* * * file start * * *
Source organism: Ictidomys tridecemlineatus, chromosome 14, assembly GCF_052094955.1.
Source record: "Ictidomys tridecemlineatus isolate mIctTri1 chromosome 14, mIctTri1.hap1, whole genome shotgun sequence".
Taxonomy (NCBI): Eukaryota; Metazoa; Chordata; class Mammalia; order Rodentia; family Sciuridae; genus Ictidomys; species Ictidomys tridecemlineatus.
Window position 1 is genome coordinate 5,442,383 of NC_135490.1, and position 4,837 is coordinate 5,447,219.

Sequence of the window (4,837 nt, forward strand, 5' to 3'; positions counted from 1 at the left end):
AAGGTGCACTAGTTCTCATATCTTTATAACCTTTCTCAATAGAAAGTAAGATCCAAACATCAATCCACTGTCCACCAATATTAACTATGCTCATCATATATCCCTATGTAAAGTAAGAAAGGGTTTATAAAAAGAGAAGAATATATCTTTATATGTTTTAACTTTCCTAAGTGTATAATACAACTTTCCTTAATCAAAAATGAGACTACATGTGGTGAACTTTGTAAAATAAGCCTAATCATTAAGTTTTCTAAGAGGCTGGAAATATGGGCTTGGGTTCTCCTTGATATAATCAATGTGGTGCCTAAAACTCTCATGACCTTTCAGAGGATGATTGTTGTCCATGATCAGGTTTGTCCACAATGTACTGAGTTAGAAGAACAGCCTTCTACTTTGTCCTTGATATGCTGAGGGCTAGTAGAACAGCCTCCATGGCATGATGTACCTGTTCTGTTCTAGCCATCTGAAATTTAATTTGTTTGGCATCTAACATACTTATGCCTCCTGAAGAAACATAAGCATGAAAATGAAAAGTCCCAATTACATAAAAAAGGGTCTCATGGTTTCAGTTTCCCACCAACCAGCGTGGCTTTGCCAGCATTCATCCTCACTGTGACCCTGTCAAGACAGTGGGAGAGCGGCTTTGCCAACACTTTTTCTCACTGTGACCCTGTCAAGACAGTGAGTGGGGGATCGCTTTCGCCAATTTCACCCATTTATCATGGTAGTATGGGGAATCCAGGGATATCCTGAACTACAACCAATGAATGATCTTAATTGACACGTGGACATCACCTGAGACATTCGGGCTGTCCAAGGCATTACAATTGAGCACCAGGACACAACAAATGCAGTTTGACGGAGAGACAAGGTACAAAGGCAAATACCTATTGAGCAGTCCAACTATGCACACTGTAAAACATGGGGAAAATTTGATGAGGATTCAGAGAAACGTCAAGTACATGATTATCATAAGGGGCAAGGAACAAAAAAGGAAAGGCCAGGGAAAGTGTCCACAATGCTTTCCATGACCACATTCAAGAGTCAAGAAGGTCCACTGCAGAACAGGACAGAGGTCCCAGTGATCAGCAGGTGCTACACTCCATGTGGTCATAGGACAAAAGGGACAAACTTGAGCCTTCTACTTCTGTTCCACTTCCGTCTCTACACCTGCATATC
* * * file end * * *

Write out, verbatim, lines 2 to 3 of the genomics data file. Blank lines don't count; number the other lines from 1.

Source record: "Ictidomys tridecemlineatus isolate mIctTri1 chromosome 14, mIctTri1.hap1, whole genome shotgun sequence".
Taxonomy (NCBI): Eukaryota; Metazoa; Chordata; class Mammalia; order Rodentia; family Sciuridae; genus Ictidomys; species Ictidomys tridecemlineatus.